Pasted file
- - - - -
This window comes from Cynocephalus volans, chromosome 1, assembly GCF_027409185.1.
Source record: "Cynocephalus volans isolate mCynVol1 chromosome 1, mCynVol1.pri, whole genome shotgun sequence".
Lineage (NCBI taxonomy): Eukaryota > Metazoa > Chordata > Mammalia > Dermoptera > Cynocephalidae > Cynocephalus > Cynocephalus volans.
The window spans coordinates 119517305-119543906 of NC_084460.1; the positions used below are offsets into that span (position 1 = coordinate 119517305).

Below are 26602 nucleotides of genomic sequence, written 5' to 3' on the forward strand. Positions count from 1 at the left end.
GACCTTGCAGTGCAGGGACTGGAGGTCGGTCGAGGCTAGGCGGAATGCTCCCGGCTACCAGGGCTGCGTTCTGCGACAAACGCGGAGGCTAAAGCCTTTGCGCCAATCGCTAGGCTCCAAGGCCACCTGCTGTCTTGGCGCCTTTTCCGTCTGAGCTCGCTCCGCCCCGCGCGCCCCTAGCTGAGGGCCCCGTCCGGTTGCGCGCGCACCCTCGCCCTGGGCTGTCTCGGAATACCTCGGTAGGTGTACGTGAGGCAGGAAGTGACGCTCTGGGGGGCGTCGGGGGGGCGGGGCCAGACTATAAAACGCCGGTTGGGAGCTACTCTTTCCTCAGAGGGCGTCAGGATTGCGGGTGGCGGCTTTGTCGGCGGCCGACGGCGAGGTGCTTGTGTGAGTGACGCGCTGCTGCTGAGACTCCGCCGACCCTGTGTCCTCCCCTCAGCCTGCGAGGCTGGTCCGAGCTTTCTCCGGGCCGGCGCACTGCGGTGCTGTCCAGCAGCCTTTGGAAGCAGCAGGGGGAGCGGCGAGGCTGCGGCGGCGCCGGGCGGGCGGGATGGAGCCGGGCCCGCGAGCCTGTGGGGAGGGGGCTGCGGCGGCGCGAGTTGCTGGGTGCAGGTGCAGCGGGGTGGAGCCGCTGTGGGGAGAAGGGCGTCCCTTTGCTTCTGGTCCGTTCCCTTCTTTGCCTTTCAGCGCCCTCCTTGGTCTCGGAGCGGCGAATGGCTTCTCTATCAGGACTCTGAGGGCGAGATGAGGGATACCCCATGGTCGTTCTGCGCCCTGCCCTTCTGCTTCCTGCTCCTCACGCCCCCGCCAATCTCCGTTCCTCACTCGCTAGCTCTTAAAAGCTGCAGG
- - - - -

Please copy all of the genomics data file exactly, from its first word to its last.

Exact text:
This window comes from Cynocephalus volans, chromosome 1, assembly GCF_027409185.1.
Source record: "Cynocephalus volans isolate mCynVol1 chromosome 1, mCynVol1.pri, whole genome shotgun sequence".
Lineage (NCBI taxonomy): Eukaryota > Metazoa > Chordata > Mammalia > Dermoptera > Cynocephalidae > Cynocephalus > Cynocephalus volans.
The window spans coordinates 119517305-119543906 of NC_084460.1; the positions used below are offsets into that span (position 1 = coordinate 119517305).

Below are 26602 nucleotides of genomic sequence, written 5' to 3' on the forward strand. Positions count from 1 at the left end.
GACCTTGCAGTGCAGGGACTGGAGGTCGGTCGAGGCTAGGCGGAATGCTCCCGGCTACCAGGGCTGCGTTCTGCGACAAACGCGGAGGCTAAAGCCTTTGCGCCAATCGCTAGGCTCCAAGGCCACCTGCTGTCTTGGCGCCTTTTCCGTCTGAGCTCGCTCCGCCCCGCGCGCCCCTAGCTGAGGGCCCCGTCCGGTTGCGCGCGCACCCTCGCCCTGGGCTGTCTCGGAATACCTCGGTAGGTGTACGTGAGGCAGGAAGTGACGCTCTGGGGGGCGTCGGGGGGGCGGGGCCAGACTATAAAACGCCGGTTGGGAGCTACTCTTTCCTCAGAGGGCGTCAGGATTGCGGGTGGCGGCTTTGTCGGCGGCCGACGGCGAGGTGCTTGTGTGAGTGACGCGCTGCTGCTGAGACTCCGCCGACCCTGTGTCCTCCCCTCAGCCTGCGAGGCTGGTCCGAGCTTTCTCCGGGCCGGCGCACTGCGGTGCTGTCCAGCAGCCTTTGGAAGCAGCAGGGGGAGCGGCGAGGCTGCGGCGGCGCCGGGCGGGCGGGATGGAGCCGGGCCCGCGAGCCTGTGGGGAGGGGGCTGCGGCGGCGCGAGTTGCTGGGTGCAGGTGCAGCGGGGTGGAGCCGCTGTGGGGAGAAGGGCGTCCCTTTGCTTCTGGTCCGTTCCCTTCTTTGCCTTTCAGCGCCCTCCTTGGTCTCGGAGCGGCGAATGGCTTCTCTATCAGGACTCTGAGGGCGAGATGAGGGATACCCCATGGTCGTTCTGCGCCCTGCCCTTCTGCTTCCTGCTCCTCACGCCCCCGCCAATCTCCGTTCCTCACTCGCTAGCTCTTAAAAGCTGCAGG